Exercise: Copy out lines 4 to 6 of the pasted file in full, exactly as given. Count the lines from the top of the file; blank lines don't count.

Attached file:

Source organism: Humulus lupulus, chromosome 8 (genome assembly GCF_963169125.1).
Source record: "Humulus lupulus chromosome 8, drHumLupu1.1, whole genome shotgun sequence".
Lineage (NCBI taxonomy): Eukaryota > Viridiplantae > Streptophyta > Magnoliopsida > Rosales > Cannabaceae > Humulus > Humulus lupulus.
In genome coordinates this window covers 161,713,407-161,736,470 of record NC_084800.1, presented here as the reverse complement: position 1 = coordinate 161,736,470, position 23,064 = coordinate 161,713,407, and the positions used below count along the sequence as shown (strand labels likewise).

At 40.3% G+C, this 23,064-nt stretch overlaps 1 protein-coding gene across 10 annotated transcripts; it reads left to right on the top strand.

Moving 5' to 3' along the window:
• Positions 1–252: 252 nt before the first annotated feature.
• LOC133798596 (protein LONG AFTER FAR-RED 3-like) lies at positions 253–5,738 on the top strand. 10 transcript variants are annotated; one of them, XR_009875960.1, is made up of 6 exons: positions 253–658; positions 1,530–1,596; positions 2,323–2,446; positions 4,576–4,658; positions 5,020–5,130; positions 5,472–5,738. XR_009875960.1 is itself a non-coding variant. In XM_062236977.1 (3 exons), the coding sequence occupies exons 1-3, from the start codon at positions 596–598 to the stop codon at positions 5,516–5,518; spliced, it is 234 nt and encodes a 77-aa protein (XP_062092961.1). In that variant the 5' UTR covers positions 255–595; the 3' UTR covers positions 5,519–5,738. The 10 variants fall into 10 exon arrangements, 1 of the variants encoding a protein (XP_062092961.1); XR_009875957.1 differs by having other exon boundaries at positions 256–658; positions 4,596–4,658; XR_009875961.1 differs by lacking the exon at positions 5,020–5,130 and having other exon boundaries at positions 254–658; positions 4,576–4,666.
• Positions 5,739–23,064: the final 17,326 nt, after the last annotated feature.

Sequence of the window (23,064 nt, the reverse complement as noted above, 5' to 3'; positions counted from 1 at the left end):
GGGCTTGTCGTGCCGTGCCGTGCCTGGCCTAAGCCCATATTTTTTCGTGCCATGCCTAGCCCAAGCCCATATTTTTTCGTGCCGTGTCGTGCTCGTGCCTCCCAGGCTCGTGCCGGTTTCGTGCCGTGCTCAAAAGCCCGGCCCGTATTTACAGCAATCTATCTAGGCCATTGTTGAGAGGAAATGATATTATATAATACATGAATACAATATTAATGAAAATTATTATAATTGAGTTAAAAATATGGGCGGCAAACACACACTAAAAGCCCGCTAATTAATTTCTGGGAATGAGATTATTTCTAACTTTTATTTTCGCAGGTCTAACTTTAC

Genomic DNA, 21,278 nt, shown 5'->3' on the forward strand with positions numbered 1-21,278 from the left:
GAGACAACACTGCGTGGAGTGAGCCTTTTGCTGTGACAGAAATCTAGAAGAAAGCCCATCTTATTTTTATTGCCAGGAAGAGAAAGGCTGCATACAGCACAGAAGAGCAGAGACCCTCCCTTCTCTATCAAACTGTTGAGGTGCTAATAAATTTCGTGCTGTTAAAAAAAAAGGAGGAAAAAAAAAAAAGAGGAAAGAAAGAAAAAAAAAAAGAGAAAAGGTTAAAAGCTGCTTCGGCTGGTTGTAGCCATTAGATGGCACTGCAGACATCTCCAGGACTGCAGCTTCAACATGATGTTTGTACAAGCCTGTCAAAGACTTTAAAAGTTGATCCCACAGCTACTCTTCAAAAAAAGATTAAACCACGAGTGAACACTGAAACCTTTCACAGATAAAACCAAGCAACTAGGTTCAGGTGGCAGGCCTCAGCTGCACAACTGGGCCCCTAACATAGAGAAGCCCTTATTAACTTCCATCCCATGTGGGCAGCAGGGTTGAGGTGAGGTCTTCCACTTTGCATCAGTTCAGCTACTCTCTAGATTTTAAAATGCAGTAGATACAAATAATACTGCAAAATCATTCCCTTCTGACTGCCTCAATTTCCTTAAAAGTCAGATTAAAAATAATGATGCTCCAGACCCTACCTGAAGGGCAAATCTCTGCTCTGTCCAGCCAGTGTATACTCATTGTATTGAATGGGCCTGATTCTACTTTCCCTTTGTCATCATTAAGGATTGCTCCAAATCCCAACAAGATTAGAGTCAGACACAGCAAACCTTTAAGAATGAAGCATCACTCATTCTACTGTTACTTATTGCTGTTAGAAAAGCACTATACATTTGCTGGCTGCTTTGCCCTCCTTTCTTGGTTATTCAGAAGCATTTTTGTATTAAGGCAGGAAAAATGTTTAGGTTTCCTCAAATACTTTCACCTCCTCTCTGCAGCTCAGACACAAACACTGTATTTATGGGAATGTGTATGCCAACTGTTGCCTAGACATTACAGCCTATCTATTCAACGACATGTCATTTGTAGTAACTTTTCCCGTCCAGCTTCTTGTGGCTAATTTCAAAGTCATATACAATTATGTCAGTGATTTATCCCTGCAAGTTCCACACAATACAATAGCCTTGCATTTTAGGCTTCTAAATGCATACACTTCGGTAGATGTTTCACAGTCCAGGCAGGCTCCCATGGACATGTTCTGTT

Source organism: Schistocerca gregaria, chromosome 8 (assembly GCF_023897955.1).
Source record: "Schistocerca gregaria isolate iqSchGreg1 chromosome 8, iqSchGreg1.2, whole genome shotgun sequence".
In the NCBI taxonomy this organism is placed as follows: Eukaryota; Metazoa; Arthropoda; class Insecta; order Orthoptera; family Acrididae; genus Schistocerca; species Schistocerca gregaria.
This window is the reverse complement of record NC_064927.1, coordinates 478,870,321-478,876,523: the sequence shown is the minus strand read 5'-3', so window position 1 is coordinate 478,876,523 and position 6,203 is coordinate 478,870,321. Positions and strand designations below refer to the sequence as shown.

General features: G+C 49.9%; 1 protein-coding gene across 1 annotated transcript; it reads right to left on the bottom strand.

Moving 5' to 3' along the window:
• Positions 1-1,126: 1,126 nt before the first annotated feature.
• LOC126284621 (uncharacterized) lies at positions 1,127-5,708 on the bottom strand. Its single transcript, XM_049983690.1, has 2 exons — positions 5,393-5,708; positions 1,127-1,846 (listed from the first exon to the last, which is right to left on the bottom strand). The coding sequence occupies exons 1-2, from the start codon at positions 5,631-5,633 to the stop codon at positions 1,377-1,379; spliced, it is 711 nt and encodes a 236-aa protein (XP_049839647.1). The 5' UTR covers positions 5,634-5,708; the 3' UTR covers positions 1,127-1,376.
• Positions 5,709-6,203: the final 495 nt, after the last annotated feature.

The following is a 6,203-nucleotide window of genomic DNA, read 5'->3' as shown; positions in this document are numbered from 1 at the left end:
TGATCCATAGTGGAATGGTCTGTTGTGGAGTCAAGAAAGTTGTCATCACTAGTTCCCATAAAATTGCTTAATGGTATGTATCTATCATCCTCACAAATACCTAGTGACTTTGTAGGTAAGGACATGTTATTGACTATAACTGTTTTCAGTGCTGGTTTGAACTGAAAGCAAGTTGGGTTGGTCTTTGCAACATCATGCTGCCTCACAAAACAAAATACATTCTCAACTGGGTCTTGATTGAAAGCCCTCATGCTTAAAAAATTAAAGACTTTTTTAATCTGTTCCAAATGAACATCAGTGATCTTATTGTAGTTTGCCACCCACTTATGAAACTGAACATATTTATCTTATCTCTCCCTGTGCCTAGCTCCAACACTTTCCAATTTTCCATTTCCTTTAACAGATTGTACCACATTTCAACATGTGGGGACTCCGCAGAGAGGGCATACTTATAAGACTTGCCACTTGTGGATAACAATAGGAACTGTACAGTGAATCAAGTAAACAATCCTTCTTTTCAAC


In genome coordinates this window covers 161,713,407-161,736,470 of record NC_084800.1, presented here as the reverse complement: position 1 = coordinate 161,736,470, position 23,064 = coordinate 161,713,407, and the positions used below count along the sequence as shown (strand labels likewise).

At 40.3% G+C, this 23,064-nt stretch overlaps 1 protein-coding gene across 10 annotated transcripts; it reads left to right on the top strand.

Moving 5' to 3' along the window: